Our Take: FDA Proposes Doctors Learn About New Treatments for Chronic Pain
On Wednesday, the Food and Drug Administration (FDA) released proposed changes to its education blueprint for healthcare providers who support patients with pain management. The suggested updates recommend that doctors get educated on alternative treatments for chronic pain, particularly acupuncture and chiropractic care. While we’re pleased to see the FDA making these recommendations, we believe that doctors must broaden the spectrum of alternative treatments they suggest to patients beyond just chiropractic care and acupuncture.
We know that pain is personal for anyone living with a chronic pain condition — and that means that the key to managing it is knowing what other options are available to find relief and regain quality of life. This begins with the patient feeling empowered to ask about what else is available, but also the doctor knowing what’s out there to suggest to patients, beyond just opioids. If there is not an ask or an offer, those living with chronic pain are left behind, unable to find the relief they are looking for and left wondering what else is available to them. This can be a long, exhausting and, sometimes, expensive journey.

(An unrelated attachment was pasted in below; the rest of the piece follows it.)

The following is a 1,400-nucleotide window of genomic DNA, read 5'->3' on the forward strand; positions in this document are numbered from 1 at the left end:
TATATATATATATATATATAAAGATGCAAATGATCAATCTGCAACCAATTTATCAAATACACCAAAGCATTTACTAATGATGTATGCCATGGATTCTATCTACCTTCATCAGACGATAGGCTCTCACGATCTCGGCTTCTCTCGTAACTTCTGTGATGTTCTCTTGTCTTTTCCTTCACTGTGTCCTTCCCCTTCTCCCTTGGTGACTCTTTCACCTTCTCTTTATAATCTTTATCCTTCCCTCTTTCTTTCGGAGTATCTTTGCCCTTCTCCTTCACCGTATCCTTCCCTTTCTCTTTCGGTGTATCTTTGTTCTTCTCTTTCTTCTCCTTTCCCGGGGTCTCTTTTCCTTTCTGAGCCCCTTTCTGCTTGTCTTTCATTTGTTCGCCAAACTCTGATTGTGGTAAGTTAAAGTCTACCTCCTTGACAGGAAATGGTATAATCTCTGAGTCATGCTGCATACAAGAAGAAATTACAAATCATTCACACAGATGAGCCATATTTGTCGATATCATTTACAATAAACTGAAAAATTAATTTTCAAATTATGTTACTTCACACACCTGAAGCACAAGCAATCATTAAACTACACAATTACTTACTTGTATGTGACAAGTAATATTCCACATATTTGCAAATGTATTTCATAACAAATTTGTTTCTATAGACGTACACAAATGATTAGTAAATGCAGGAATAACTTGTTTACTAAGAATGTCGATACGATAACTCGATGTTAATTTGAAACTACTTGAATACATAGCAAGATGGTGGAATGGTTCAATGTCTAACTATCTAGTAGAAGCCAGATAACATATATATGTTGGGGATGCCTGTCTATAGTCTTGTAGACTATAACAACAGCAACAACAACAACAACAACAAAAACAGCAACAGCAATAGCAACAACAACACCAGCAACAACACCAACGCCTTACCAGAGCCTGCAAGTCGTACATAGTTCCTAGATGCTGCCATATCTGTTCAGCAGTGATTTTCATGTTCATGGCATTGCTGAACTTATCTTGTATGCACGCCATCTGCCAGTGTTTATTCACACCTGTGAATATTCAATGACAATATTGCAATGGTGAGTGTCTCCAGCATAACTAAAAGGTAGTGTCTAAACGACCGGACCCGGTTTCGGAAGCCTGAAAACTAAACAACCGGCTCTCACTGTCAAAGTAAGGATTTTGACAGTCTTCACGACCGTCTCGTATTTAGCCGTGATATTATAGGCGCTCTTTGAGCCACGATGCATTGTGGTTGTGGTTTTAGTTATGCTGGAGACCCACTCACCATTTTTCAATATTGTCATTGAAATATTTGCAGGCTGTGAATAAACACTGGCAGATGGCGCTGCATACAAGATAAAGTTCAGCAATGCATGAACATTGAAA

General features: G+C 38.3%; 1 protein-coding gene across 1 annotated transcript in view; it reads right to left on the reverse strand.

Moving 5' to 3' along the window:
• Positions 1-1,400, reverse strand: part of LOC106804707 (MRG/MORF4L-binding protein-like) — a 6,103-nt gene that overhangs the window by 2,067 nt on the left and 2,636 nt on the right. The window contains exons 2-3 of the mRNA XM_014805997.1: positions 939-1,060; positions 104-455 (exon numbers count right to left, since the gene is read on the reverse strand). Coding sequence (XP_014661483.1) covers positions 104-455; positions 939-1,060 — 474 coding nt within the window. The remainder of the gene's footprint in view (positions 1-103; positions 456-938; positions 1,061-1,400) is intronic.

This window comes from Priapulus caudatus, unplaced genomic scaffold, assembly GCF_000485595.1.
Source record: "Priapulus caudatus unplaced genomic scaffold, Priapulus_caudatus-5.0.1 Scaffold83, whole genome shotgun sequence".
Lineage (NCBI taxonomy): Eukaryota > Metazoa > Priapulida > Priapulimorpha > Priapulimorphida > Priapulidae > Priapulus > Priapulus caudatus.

The new guidelines get to this idea — doctors must be informed about the range of alternative treatments to help their patients find the right combination of treatment modalities to improve their quality of life and lessen their pain. The FDA’s proposed changes state that doctors should include nonpharmacologic and pharmacologic therapies as part of a patient’s chronic pain management plan (we call this the “toolbox” approach). It’s promising to see the FDA suggest psychological, physical rehabilitative, surgical and complementary approaches to treating chronic pain, but we hope in the future that technology is a bigger part of the conversation. Not only can technology solutions, such as Quell, have the power to alleviate someone’s pain, but it comes with limited (if any) side effects and is not an invasive therapy to try.
The FDA blueprint isn’t yet final. Physicians, consumers, drug manufacturers, technology and alternative medicine providers have the opportunity to share their comments through July 10. We hope that during this time, the power of technology is brought up as another complementary treatment that doctors should learn about and begin recommending to patients.
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